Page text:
How Morespace tackled empty shops, vandalism and promoted local businesses
The Merri-bek City Council in Melbourne’s inner north faced a few, prominent issues, particularly amid Covid-19 lockdowns. Among them were vacant shops and, with that, the prevalence of vandalism and graffiti. The solution – developed by design agency Your Creative in collaboration with the council – was Morespace, an interactive project that activates empty shop-spaces with exhibitions that highlight products made by local businesses and artists. The products are displayed in vacant shop
cant shop windows, are visible through cut outs in decals, and remain in place until the space is leased. Passersby can then purchase the products and services through QR Codes that are displayed in the exhibition.
The project aims to showcase previously-derelict properties as attractive commercial spaces, promote local artists and makers, and improve the look and feel of the local retail precincts.
Your Creative Director Lauren Crystal told Inside Retail that the Morespace project – which was a Victorian Premier’s Design Award finalist in 2020 – originally received funding for a few spaces. It has since expanded to 12 sites and 20 shops, promoting 38 diverse businesses and artists across the municipality.
Crystal said that over 500 people visited the online stores, via QR codes, over lockdown.
“Morespace was a response to lots of local businesses and retail shops closing down, and [during lockdown] the council were trying to solve different problems. One was stopping vandalism in the most derelict buildings, while also showcasing the opportunity of the retail space from the agent’s point of view,” she said.
“The other [element] was providing space for creators in the area who don’t have enough funding for their own retail space, and allow them to showcase, market and potentially sell their own products. It was really exciting as a concept.”
She said the agency made a design that can be applied to any shopfront.
Additionally, everything was made locally, the makers were sourced by the council, and Your Creative designed the wooden boxes, which can expand, contract and be used in different windows.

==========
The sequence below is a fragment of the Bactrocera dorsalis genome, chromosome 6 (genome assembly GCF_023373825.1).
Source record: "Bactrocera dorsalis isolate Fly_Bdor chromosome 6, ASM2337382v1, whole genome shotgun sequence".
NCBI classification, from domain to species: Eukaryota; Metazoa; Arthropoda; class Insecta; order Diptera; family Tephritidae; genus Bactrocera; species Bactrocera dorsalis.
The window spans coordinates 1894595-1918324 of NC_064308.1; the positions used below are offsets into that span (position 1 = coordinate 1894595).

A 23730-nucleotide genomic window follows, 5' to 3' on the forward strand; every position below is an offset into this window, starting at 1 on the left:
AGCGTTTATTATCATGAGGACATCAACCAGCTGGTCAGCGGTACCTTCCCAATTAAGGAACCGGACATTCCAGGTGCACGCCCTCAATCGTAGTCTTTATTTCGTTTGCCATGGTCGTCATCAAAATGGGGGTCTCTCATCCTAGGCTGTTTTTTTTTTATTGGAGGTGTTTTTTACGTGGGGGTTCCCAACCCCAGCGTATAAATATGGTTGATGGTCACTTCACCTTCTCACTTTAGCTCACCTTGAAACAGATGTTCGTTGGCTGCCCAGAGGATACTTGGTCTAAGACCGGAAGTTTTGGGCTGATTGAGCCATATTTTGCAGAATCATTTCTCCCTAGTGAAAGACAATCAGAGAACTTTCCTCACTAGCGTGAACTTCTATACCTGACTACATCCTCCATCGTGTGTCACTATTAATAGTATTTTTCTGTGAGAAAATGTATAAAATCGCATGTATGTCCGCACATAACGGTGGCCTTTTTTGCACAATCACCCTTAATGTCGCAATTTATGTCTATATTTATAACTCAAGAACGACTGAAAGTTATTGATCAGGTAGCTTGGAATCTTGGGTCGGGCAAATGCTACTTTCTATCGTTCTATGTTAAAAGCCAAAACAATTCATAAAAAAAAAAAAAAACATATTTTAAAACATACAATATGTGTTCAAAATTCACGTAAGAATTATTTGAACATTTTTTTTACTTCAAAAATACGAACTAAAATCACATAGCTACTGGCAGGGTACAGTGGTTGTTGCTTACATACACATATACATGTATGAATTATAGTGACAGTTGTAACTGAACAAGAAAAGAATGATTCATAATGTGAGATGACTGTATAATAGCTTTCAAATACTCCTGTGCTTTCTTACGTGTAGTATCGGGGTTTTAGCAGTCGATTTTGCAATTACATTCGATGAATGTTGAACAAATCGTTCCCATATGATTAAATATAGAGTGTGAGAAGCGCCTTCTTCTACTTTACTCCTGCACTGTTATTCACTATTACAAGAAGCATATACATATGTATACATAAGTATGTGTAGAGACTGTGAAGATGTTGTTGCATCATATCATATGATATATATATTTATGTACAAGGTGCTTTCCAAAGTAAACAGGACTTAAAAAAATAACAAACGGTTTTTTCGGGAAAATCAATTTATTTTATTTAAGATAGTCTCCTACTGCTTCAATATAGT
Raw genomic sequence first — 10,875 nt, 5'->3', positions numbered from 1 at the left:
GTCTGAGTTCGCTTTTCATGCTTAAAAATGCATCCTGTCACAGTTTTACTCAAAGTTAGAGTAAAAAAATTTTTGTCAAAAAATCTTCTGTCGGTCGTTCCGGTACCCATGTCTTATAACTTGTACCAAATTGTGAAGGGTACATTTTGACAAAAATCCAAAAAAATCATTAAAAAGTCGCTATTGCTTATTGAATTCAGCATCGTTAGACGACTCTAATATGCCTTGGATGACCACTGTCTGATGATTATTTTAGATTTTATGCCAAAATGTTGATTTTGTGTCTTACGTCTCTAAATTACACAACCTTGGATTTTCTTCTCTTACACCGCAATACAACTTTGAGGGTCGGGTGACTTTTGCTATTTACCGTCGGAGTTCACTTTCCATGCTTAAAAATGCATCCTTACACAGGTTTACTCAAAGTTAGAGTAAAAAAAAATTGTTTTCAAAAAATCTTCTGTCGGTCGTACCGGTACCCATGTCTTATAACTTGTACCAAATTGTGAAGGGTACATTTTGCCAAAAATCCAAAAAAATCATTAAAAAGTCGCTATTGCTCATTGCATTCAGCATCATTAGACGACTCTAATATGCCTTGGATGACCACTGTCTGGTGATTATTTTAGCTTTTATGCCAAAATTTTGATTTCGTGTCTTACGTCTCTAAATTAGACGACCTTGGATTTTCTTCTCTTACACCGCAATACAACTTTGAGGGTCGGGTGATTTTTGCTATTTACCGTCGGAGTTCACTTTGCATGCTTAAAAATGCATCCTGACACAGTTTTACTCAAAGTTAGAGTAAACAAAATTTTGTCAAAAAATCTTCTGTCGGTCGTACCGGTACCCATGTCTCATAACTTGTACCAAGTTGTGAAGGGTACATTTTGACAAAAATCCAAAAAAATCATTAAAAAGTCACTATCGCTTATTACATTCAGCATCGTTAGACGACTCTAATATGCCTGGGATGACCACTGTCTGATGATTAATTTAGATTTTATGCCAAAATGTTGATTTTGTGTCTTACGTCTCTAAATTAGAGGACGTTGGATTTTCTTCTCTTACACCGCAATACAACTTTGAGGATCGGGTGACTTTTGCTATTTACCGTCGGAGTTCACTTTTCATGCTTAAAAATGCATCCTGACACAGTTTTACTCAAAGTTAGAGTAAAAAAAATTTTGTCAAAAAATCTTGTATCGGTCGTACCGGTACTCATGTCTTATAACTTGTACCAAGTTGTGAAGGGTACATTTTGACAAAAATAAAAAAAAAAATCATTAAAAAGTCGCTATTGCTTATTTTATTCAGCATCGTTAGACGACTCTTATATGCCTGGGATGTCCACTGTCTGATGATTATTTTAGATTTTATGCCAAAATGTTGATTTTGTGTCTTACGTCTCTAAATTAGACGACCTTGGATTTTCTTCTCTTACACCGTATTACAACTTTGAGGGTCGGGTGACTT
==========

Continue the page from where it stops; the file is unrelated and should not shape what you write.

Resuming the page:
“For the public, the streets look brighter, and in lockdown, people would go on little tours and go to all the different Morespaces,” Crystal said.
“It allowed the public to see the products, and be able to shop without needing a physical retailer.
“It’s definitely still being used [post-lockdown].”
“I had to stop and take a look”
One of the businesses showcased in the biggest Morespace site, at 762-772 Sydney Rd, Brunswick is Frank.Land Ceramics.
Founder Lisa Frankland – who has been making minimal, Scandinavian style tableware ceramics for about five years – said that the project has led to a significant number of website views.
She added that the installation format suited her work, and that it was nice to have a curated window which showed the community what these businesses and artists have to offer.
“I’ve had a few friends contact me and say, ‘I was riding past. I saw the windows and noticed your work. I had to stop and take a look.’ That was nice, because I hadn’t told those people, [and] it was probably the best gauge that people are seeing the windows,” she said.
“The decals are so striking, [and] it really draws people’s attention.”
Frankland added that the project has reinvigorated what were empty shops in disrepair.
“It was depressing to have a bunch of shops that were empty, and basically boarded up,” she said.
“It could be the artist side of me, but your user experience of walking down the street, and in public spaces, can have a real impact on your mood. So I think it’s had a positive impact on that part of the scenery.”
At the time of interview, Crystal said she hadn’t seen vandalism on any of the public displays. She attributed this to community pride.
“Instead of just making them pretty, if you turn these [empty shop fronts] into functional spaces for small businesses and creatives to showcase their work, it makes people feel proud about their area, and they don’t want to wreck it,” she said.
“Though, obviously I’m not speaking to vandals directly.”
Merri-bek city council mayor Mark Riley added that the Morespace program has created, and continues to create, exciting opportunities for microbusinesses.
He said it has also helped to rejuvenate retail strips and vacant shop fronts which were getting hit hard by graffiti and vandalism in the height of the pandemic.
“The Morespace program is helping to once again light our retail precincts up, and support Merri-bek’s micro businesses,” he said.
“It’s community innovation at its best.”
Frank.Land Ceramics. Supplied, with photo credit: Martina Gremmola
Augmented reality or public museums
Crystal said the concept – which has been replicated in another local council, and has received interest from councils across Australia – might not last long if the properties are quickly leased out. This, she said, is a mark of their success.
The Morespace concept could potentially be applied outside of retail environments, Crystal explained, and could be explored via augmented reality, where passersby use QR codes to see the products without them physically being there. She said that the technology is already available, and the creative agency has already had preliminary discussions, but it would depend on funding.
The Morespace concept could be used as a public museum, or as part of an interactive walk, Crystal said, rather than as a commercial solution.
Crystal added that it’s rare for problems related to empty shop spaces and vandalism to be tackled via creative design and thinking. But, it showed the impact that it can have.
“What’s proven is, if you instil that sense of community pride, [everyone] feels like they have ownership,” she said.